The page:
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Right of Objection Questioned

21st June 1935, Page 27
21st June 1935
Page 27
Page 27, 21st June 1935 — Right of Objection Questioned
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Which of the following most accurately describes the problem?

ALEGAL point of importance to all public carriers was recently raised at a sitting of the Deputy Licensing Authority for the NorthWestern Area, when it was submitted that there was no right of objection to an application for the variation of a B licence, by the addition of specified customers and classes of Commodity. The application concerned involved the increase of the number of customers and classes of goods authorized in the licence.

Section 11(2) of the Road and Rail Traffic Act, 1933, directs Licensing Authorities to consider objections by persons already providing transport facilities in the district, or between the places, which the applicant intends to serve, except in certain special cases which do not concern the subject under review. Sub-section 3 states, among other things, that the section applies, in the case of a B licence, to an application for the variation or extension of the area of operation, but makes no reference to the other conditions that may be attached to a B licence. The obvious common-sense inference to be drawn from this provision is that Parliament intended to restrict the right of objec tion only to the applications which it specified in the Act.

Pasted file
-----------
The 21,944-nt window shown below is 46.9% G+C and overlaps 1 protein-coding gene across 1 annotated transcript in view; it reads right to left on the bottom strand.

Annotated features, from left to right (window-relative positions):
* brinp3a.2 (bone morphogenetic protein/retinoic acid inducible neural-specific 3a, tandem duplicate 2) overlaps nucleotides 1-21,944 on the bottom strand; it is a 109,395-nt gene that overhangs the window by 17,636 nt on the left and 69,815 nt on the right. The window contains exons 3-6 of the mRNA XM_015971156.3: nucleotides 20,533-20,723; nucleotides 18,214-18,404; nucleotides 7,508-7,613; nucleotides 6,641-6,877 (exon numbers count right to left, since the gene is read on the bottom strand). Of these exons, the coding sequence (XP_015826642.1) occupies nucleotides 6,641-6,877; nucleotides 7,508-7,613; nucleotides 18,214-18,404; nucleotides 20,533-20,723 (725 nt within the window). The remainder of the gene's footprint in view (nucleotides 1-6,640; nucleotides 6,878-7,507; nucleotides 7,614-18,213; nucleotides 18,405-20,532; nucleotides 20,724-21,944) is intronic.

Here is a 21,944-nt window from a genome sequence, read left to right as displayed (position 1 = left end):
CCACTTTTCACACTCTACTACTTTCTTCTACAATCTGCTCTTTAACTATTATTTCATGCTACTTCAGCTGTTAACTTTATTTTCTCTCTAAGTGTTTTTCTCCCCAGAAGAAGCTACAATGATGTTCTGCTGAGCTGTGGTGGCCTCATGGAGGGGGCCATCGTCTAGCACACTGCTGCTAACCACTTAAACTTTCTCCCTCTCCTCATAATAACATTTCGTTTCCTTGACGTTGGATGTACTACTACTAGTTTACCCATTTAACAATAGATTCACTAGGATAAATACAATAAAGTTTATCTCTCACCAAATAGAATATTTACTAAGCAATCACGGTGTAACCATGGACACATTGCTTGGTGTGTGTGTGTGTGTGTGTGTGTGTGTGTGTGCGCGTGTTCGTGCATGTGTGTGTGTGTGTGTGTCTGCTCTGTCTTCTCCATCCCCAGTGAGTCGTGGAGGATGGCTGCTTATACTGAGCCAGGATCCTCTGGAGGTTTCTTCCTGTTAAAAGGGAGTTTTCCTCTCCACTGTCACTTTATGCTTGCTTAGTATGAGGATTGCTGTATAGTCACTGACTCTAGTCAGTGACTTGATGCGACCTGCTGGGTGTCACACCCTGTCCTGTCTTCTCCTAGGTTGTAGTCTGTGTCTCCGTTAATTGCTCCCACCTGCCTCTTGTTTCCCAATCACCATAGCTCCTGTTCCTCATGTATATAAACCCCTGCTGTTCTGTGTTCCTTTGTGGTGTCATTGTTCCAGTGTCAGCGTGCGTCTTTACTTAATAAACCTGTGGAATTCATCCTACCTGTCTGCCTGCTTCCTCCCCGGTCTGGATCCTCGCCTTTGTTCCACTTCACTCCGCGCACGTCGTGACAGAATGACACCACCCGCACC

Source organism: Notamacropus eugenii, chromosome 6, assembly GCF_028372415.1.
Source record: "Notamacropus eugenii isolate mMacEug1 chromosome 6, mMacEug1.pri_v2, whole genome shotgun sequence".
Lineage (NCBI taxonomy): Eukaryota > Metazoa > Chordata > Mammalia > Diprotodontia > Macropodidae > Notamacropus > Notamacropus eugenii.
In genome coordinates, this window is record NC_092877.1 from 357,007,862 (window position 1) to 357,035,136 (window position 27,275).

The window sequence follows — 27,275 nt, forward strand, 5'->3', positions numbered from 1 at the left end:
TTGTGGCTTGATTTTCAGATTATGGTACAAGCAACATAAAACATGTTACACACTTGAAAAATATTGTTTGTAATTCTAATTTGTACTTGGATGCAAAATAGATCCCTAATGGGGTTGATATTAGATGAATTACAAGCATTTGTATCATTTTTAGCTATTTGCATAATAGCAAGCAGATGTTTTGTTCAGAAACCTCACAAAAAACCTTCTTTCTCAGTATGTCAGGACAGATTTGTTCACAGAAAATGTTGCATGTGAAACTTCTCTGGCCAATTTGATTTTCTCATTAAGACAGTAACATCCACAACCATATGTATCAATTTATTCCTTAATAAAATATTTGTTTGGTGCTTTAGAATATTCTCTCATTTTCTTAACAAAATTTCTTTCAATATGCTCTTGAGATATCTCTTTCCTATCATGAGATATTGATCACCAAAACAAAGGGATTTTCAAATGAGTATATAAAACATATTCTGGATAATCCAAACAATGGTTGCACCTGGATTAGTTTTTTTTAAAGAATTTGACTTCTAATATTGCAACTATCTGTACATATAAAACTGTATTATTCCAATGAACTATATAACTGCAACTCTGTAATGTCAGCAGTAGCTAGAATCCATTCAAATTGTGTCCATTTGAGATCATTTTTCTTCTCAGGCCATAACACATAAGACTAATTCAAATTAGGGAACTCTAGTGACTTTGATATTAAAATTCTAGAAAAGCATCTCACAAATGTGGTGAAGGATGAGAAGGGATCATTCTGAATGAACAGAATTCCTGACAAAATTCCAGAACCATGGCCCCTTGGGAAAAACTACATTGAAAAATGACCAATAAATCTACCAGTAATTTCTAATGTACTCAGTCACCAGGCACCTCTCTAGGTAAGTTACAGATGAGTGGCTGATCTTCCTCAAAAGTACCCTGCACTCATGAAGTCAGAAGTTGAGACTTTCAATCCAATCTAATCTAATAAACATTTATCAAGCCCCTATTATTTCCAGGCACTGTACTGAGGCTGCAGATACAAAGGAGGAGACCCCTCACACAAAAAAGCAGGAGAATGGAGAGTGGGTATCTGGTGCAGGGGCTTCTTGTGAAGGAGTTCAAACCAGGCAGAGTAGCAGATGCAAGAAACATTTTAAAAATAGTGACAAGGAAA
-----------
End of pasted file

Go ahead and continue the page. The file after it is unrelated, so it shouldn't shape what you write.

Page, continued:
For an opposing railway company, it was argued that the conditions regarding the classes of goods to be carried and the district over which they may• be transported could not be separated, although, be it noted, they are sub-divided in the Act. An operator could, by means of a modest initial application, later obtain, without opposition, greatly increased facilities, a course which, it was submitted, would constitute a complete evasion of the Act.

Counsel for the railway company appeared, from the evidence of his argument, not to set great store by the discretion of Licensing Authorities, who are charged with the duty, in considering applications, to "have regard primarily to the interests of the public generally, including those of persons requiring, as well as those of persons providing, facilities for transport. . . ." Even if there be no right of objection, it may safely be assumed that the Authorities will not grant additional facilities that might injure existing enterprises, of the extent of which they are bound to have knowledge.

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